Billion with a “B” for iPads

I highly recommend the following commentary in the LA School Report:  If iPads are the answer, what’s the question?  The author interviewed tech savvy LA Unified students, who also happen to be in the target demographic for the iPad purchase (students of color in south LA and Watts).  One of the student responds:

“What I’m struggling to see,” Amir says, “is how the tablet can be a learning platform as opposed to a laptop. There are a lot of apps that can’t be downloaded onto an iPad. They’re gonna get left behind by the netbooks that are making iPads obsolete.”

For those who just want the synopsis:

  • Technology advances rapidly (Moore’s law) and these devices will soon be obsolete
  • iPads are expensive, and the software is extra, as are the keyboards, that were belatedly seen as necessary
  • The software is “laughable” (the students” evaluation)
  • Students love iPads for fun and games, not school work
  • Internet access for poor families is more important than iPads
  • It is all about asking the right questions before jumping to solutions

The author concludes:

If education is all about essential questions that are so obvious to these teenage tech whizzes, why didn’t LAUSD ask them?

“Them,” as in the right questions, as well the students who will be using the devices.

As a taxpayer and not just an “insider” I would like to understand the selection process, not just the selection result, when public money is spent.  Perhaps this is the real value of the Local Control Funding formula: the requirement for meaningful community engagement and parental input.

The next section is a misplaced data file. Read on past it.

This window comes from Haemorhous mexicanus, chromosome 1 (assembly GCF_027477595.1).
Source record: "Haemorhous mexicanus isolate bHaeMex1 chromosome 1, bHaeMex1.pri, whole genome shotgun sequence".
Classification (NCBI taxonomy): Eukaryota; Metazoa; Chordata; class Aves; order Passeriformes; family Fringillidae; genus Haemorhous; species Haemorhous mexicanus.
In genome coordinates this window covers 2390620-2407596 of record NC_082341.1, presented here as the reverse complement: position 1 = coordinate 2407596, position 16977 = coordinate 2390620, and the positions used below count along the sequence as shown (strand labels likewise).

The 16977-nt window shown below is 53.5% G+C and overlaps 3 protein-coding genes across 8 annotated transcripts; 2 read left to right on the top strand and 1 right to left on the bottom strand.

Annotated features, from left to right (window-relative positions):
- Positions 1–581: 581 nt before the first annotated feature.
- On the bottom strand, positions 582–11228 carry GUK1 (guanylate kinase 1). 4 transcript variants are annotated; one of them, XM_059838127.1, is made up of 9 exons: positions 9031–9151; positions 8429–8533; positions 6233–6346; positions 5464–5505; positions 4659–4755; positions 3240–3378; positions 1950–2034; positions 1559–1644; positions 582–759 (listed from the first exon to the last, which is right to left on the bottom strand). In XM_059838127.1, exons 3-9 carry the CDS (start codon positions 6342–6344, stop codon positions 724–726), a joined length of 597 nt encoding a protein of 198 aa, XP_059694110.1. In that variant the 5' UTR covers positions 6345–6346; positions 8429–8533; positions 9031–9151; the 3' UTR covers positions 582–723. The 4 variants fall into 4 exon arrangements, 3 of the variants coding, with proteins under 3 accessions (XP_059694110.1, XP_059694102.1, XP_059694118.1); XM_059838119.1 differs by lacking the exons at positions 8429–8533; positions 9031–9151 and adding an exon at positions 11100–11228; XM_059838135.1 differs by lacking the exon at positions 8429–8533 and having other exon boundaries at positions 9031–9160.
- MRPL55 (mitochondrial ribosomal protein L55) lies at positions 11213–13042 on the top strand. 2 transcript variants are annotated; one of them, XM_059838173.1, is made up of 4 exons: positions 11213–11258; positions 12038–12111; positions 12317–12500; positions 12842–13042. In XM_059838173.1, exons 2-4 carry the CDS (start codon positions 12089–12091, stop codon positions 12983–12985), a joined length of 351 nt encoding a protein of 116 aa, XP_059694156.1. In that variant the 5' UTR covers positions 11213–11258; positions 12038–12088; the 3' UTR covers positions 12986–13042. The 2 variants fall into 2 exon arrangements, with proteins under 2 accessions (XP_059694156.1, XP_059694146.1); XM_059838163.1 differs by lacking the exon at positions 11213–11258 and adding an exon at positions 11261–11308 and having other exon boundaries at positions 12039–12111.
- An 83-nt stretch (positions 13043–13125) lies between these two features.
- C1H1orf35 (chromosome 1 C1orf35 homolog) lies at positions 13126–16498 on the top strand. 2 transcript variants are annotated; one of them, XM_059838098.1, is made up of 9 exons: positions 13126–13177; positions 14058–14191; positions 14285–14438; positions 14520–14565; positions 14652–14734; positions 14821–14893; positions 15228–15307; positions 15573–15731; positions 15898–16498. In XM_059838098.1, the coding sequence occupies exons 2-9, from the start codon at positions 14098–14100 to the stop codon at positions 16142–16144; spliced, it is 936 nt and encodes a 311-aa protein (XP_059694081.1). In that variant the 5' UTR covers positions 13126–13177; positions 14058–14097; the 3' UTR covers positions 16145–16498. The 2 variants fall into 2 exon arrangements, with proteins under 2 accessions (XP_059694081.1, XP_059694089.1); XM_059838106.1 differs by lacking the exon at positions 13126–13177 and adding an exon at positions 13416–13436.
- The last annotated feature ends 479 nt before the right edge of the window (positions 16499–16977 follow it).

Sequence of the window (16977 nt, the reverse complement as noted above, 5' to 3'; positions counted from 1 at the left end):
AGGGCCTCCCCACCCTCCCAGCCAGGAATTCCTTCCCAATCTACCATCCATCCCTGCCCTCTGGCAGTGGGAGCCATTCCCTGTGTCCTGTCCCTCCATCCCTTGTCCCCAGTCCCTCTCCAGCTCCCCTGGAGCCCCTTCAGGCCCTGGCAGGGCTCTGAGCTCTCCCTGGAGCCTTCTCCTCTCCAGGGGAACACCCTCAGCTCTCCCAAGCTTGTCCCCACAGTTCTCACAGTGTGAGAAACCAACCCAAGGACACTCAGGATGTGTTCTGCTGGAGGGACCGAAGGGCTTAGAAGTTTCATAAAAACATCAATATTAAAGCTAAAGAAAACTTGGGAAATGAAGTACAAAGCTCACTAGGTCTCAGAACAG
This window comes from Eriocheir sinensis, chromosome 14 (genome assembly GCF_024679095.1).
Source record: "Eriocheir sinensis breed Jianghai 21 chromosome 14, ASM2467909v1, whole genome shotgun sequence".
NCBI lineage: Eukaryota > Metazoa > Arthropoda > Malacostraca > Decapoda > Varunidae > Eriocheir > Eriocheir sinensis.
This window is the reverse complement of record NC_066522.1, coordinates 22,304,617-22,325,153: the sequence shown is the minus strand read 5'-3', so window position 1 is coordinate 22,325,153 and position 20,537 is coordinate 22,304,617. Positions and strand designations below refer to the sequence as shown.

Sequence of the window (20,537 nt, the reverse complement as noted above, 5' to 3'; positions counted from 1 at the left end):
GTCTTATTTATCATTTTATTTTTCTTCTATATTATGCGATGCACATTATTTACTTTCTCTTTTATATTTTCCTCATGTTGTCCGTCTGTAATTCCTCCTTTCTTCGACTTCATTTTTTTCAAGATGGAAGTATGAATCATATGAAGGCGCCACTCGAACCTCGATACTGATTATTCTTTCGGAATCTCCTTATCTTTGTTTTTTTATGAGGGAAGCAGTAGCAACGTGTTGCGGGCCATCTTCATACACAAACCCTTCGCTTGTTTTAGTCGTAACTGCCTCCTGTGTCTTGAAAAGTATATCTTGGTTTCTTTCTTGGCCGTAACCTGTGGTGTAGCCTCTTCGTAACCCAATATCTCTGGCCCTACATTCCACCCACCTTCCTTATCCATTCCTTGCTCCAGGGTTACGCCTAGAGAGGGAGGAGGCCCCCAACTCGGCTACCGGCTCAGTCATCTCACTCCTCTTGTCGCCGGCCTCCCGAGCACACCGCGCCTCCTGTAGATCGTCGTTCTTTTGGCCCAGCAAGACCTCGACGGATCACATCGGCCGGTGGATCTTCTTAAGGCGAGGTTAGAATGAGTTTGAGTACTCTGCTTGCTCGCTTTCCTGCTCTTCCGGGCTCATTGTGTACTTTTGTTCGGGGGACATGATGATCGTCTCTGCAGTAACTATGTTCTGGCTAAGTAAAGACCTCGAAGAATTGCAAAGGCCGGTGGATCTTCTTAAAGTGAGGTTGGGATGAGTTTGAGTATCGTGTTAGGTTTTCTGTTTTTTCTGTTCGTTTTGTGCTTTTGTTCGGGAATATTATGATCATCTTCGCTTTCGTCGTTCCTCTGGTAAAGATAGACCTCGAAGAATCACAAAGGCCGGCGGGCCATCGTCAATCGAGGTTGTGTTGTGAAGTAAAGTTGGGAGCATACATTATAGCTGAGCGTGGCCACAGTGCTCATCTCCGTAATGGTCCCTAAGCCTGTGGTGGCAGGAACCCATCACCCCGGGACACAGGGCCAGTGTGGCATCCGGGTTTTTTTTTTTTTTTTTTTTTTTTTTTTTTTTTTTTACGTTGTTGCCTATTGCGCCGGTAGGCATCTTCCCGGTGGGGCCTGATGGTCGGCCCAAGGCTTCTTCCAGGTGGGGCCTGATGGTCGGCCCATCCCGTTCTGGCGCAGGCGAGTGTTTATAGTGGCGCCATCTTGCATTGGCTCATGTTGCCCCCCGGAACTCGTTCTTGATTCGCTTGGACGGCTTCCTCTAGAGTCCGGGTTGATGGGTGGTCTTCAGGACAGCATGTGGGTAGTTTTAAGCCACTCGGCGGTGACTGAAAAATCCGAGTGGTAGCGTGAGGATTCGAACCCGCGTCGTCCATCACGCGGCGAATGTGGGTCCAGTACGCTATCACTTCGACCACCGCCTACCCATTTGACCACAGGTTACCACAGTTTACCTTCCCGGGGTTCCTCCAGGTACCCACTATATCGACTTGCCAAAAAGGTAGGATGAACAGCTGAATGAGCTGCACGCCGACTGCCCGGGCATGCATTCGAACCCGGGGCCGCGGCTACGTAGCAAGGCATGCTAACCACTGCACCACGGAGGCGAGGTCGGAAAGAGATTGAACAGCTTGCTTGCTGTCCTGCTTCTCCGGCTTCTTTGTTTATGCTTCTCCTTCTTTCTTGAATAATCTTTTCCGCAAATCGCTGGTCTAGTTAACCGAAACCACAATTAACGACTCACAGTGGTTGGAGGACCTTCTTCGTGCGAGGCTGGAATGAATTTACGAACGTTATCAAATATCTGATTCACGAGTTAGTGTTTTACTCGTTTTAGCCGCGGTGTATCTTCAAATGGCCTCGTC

3 comments on “Billion with a “B” for iPads

  1. cavegirlmba
    January 24, 2014 at 10:31 am #

    There’s an iPad app that lets you draw Chinese characters – you get points if you do it correctly, and you have to do it faster and faster. In addition, you learn the pronunciation and the meaning.
    Of course it is not an equivalent of a Bachelor’s degree in Mandarin, but it is both entertaining and educative (should I confess that it is totally addictive as well?)

    • Fiscalshare
      January 24, 2014 at 12:48 pm #

      I would use that app! Sounds like fun and making learning fun is important. Rote learning should be “gamified” (horrible word, if that is even a word). I am struggling with the question – what do we want a device to do and what technology is going to deliver that cost effectively?

      • cavegirlmba
        January 24, 2014 at 12:56 pm #

        Not sure about the question… Still too infatuated with what my device can do. Try Chinese Writer, it’s fun.

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